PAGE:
On oil theft and crude losses, the report made assessment based on the data provided to NEITI by 22 of the 69 covered companies.
According to the result of the assessment, 39.16 million barrels of crude valued at $44.73m (N15.71bn) was stolen with 349 cases of pipeline vandalism recorded in 2020.
“This is an improvement when compared to the 1,387 cases of vandalism reported in 2019,” the transparency agency stated.
On gas production, the report stated that the gas sub-sector contributed over $1.5bn to the Federation Account, adding that total gas production in 2020 was 3.01 million cubic feet.
It stated that while 64 per cent of this total quantity was sold, eight per cent was flared and four per cent unaccounted for.
The NEITI report also showed that the oil and gas sector contributed only 8.16 per cent to the total Gross Domestic Product in 2020, which represented a decline of 0.46 per cent when compared to the 8.62 per cent recorded in 2019.
The report further revealed that the sector dominated the country’s export in 2020, contributing about 75 per cent or N9.44tn of the total export value of N12.52tn.
Meanwhile, NEITI in its report called for investigations into the circumstances surrounding the transfer of the Federation’s stake in OML 24 operated by Pan Ocean and New Cross Energy.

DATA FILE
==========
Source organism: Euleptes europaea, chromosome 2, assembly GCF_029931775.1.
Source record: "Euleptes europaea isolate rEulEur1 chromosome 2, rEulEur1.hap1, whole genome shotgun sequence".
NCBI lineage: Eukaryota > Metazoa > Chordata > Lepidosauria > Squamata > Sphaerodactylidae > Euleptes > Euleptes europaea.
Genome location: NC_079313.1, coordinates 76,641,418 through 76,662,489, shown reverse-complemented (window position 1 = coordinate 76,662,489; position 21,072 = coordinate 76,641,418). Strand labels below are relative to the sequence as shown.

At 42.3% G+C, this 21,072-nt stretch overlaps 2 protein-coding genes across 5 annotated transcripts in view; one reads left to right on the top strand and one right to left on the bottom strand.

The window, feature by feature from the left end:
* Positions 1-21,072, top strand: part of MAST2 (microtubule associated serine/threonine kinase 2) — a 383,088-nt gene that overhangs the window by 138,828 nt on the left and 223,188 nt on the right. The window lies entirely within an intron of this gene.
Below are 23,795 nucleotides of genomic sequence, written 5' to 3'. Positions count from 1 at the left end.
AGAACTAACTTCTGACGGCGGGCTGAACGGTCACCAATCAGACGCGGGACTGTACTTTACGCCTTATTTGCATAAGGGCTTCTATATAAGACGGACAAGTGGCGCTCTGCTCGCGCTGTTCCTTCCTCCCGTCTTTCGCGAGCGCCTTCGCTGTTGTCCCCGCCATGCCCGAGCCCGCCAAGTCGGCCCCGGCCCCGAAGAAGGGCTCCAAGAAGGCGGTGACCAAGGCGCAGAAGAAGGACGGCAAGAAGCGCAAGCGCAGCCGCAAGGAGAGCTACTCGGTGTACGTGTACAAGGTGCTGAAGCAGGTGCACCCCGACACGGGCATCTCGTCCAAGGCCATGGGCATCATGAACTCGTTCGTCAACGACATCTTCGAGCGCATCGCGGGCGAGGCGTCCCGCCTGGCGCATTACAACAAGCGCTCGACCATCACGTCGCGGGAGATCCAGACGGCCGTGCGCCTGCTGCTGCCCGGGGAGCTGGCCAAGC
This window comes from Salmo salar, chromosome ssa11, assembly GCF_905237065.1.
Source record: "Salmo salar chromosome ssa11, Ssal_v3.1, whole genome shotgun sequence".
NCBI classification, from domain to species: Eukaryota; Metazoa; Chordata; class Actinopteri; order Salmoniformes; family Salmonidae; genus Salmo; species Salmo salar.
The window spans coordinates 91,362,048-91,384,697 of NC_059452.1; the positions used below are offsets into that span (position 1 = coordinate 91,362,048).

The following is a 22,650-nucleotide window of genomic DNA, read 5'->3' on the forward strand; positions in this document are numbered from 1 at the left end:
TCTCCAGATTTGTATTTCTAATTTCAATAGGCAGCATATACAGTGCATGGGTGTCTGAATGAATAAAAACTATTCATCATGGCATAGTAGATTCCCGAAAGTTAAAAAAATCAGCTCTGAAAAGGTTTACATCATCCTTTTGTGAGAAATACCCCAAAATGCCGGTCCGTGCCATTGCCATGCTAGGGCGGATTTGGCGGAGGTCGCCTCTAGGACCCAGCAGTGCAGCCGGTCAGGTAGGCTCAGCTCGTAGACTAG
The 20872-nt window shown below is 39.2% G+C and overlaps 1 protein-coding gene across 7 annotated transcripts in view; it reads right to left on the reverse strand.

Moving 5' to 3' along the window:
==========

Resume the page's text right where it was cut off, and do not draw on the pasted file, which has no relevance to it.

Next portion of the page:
NEITI said its concern was on the value for money of the transaction, payment for the federation equity interest and recovery of the $309.1m that should have been paid for the asset.
The agency also stated that the dividend and other related payments of the Nigeria Liquefied and Natural Gas company remained an issue in 2020, as payments were being warehoused in NNPC designated bank accounts and not the Federation Account.
It said, “NNPC Limited should transparently disclose and account for NLNG payments in the corporation’s financial statements, while future dividends should be paid to the Federal Government as the investor”
The 2020 report reconciled payments from 83 entities, which include 69 oil and gas companies, 13 government agencies and the Nigerian Liquefied Natural Gas.